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Chuck Berry Dead at 90

Guitar hero originated rock n’ roll

3/21/2017, 4:34 p.m.
Chuck Berry, rock ‘n’ roll’s founding guitar hero and storyteller who defined the music’s joy and rebellion in such classics ...
Guitarist, singer and songwriter Chuck Berry performs in Monaco in 2009.

(AP) — Chuck Berry, rock ‘n’ roll’s founding guitar hero and storyteller who defined the music’s joy and rebellion in such classics as “Johnny B. Goode,” ”Sweet Little Sixteen” and “Roll Over Beethoven,” died Saturday at his home west of St. Louis. He was 90.

Berry’s core repertoire was some three dozen songs, his influence incalculable, from the Beatles and the Rolling Stones to virtually any group from garage band to arena act that called itself rock

“Everything I wrote about wasn’t about me, but about the people listening,” he once said.

“Johnny B. Goode,” the tale of a guitar-playing country boy whose mother tells him he’ll be a star, was Berry’s signature song, the archetypal narrative for would-be rockers and among the most ecstatic recordings in the music’s history.

When NASA launched the unmanned Voyager I in 1977, an album was stored on the craft that would explain music on Earth to extraterrestrials. The one rock song included was “Johnny B. Goode.”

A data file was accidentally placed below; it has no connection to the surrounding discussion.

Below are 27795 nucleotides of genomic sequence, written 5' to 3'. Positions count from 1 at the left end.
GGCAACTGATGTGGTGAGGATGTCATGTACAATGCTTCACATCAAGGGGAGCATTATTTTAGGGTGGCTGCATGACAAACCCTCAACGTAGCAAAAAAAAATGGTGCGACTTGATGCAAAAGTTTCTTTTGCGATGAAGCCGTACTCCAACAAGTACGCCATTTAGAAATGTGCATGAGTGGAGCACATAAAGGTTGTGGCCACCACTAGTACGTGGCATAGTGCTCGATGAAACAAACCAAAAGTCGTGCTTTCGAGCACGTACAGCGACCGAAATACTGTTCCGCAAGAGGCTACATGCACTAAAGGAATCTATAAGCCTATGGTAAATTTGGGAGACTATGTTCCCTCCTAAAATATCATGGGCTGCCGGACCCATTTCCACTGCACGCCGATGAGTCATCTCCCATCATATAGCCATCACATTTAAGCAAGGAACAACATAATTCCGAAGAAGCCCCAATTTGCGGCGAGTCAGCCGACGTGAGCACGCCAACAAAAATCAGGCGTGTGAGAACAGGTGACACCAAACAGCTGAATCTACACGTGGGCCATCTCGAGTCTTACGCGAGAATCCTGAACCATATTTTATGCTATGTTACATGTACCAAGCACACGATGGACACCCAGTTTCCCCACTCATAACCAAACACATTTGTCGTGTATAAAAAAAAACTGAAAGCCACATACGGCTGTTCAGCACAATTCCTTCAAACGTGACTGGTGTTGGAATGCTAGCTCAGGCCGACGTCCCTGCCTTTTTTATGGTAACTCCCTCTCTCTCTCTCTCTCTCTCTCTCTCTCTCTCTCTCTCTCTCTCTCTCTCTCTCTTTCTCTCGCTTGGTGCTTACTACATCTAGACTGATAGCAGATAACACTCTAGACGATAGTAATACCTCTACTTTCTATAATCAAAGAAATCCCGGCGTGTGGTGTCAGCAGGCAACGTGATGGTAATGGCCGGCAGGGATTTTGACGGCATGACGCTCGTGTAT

Charles Edward Anderson Berry was born in St. Louis on Oct. 18, 1926. As a child he practiced a bent-leg stride that enabled him to slip under tables, a prelude to the duck walk of his adult years. His mother, like Johnny B. Goode’s, told him he would make it, and make it big.

A fan of blues, swing and boogie woogie, Berry studied the very mechanics of music and how it was transmitted. As a teenager, he loved to take radios apart and put them back together. Using a Nick Manoloff guitar chord book, he learned how to play the hits of the time. He was fascinated by chord progressions and rhythms, discovering that many songs borrowed heavily from the Gershwins’ “I Got Rhythm.”

Berry also appeared in a dozen movies, doing his distinctive bent-legged “duck-walk” in several teen exploitation flicks of the ’50s.